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Former Wisconsin justice suggests decertifying 2020 election results

The retired judge alleged a conspiracy to influence the 2020 election largely centered around grants provided by a Mark Zuckerberg-funded group to Wisconsin municipalities to help administer elections.

MADISON, Wis. (CN) — A conservative former Wisconsin Supreme Court justice hired by Republican legislative leaders to investigate the 2020 election called for the elimination of the bipartisan state elections board and encouraged lawmakers to explore decertifying the 2020 election during a hearing on his investigation before a GOP-controlled legislative elections committee on Tuesday.

Michael Gableman was hired by state Assembly Speaker Robin Vos, R-Rochester, over the summer for one of multiple probes into alleged irregularities and illegality during the 2020 general election. Vos announced the hire at the state Republican Party’s convention less than a day after former President Donald Trump said Wisconsin GOP leaders were not doing enough to investigate his claims of fraud he continues to insist cost him reelection.

Gableman—who was the subject of an ethics investigation while a sitting justice and claimed without evidence in 2020 that bureaucrats had stolen the election from Trump—has an approved budget of nearly $680,000 in taxpayer money for his probe, which stalled late last year in part because of legal fights over subpoenas he issued. The former justice has been largely mum on his probe’s activities and personnel, but it is known he has courted conspiracy theorists and Trump-aligned election truthers and visited Arizona’s widely condemned election audit last year.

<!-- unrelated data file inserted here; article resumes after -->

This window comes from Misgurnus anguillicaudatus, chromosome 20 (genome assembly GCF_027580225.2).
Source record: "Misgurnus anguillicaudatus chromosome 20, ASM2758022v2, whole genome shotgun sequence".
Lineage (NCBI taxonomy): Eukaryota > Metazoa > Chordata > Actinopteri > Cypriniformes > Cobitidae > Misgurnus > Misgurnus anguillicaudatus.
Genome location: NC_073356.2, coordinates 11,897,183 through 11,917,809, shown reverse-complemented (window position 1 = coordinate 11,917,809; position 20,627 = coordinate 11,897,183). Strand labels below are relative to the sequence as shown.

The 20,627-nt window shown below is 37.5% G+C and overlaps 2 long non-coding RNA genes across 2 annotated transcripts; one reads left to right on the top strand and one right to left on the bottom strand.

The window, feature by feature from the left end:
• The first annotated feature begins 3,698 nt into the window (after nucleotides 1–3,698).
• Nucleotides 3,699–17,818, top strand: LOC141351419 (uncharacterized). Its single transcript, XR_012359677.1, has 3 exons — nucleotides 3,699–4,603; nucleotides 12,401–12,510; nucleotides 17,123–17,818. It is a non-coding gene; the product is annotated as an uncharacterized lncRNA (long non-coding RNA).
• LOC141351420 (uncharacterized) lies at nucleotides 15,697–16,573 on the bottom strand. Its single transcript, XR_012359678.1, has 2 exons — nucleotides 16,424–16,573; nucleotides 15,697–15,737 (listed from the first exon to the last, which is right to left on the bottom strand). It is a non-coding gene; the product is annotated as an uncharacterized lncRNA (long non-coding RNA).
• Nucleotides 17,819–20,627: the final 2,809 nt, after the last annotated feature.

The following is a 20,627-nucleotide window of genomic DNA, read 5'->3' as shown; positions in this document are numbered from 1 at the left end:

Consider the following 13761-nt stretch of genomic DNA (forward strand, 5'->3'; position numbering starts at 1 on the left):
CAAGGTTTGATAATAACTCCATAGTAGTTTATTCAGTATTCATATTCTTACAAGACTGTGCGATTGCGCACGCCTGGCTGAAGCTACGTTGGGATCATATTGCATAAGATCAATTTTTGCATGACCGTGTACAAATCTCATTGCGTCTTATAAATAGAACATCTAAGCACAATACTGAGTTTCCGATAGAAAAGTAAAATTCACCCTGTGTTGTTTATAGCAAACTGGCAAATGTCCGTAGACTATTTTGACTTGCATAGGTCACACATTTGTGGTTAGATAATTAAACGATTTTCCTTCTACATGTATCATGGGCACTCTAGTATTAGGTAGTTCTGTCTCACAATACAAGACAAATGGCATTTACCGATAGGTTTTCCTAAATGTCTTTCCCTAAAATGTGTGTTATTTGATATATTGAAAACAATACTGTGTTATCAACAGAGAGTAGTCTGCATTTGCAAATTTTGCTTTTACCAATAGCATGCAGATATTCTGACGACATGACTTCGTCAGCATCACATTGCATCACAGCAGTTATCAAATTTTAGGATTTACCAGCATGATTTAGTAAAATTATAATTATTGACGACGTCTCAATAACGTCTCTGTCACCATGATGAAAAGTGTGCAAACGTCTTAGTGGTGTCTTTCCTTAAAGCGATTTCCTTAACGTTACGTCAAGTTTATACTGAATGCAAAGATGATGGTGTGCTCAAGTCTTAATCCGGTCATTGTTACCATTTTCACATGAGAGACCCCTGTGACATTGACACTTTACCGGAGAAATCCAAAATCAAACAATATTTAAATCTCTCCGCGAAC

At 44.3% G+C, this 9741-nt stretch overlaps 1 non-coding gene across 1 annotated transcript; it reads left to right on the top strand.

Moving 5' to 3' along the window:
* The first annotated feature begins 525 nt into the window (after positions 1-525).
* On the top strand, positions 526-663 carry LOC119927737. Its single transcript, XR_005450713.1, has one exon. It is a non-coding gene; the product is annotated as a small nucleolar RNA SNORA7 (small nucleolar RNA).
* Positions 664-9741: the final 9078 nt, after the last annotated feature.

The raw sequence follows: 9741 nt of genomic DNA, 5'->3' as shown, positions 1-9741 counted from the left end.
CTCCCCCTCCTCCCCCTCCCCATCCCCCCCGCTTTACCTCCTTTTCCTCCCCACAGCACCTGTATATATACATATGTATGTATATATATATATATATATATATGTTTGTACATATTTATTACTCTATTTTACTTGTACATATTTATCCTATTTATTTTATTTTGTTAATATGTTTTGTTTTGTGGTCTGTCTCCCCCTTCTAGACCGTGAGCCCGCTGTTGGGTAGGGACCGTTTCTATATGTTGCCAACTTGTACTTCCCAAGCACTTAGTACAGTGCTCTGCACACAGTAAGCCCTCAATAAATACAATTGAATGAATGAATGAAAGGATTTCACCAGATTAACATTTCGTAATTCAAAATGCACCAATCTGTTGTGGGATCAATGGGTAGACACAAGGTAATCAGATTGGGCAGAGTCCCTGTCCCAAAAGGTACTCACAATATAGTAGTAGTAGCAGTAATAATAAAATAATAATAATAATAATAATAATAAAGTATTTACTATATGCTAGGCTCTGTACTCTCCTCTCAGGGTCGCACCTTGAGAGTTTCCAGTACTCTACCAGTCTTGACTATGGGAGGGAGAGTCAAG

On Tuesday, Gableman—with a slideshow featuring graphs, pull quotes and videos—made multiple broad, conspiratorial accusations of lawbreaking, obstruction and subterfuge by Meagan Wolfe, administrator of the Wisconsin Elections Commission, or WEC, as well as onetime employees of Barack Obama, George Soros, state Democratic officials like Governor Tony Evers and Attorney General Josh Kaul, and several other organizations and individuals throughout the 2020 election and his investigation.

“I had no other goal in mind than to find the truth,” Gableman said of his audit, which he also said is unfinished.

The chief issue in Gableman’s crosshairs was the Center for Tech and Civic Life, or CTCL—an organization run by Facebook founder Mark Zuckerberg and his wife Priscilla Chan—and about $8.8 million dollars for election administration it provided to the cities of Milwaukee, Madison, Racine, Kenosha and Green Bay, all among Wisconsin’s largest and most liberal regions. Around 200 other Wisconsin municipalities got CTCL money as well, as did many other areas nationwide.

In essence, Gableman charged that Zuckerberg and others associated with CTCL colluded with partisans to use the guise of grant money meant to facilitate voting amid the Covid-19 pandemic to fund a clandestine get-out-the-vote effort targeting Black voters in liberal cities, which Gableman claims violated Wisconsin law prohibiting election bribery.

Gableman also claimed the WEC intentionally broke the law by failing to deploy special voting deputies to nursing homes to help residents in those facilities vote in the 2020 general election. He played videos of eight nursing home residents of varying levels of cognitive disability, whose relatives were surprised they had voted in 2020, being interviewed by an attorney with his investigation.

WEC officials have said they did not send the deputies to nursing homes because Covid-19 restrictions barred visitors from the facilities, and they were worried about disenfranchising absentee voters. Racine County Sheriff Christopher Schmaling, a conservative, called for WEC officials to be prosecuted in connection with voting protocols at a Racine-area nursing home, but a county prosecutor last month declined to bring charges.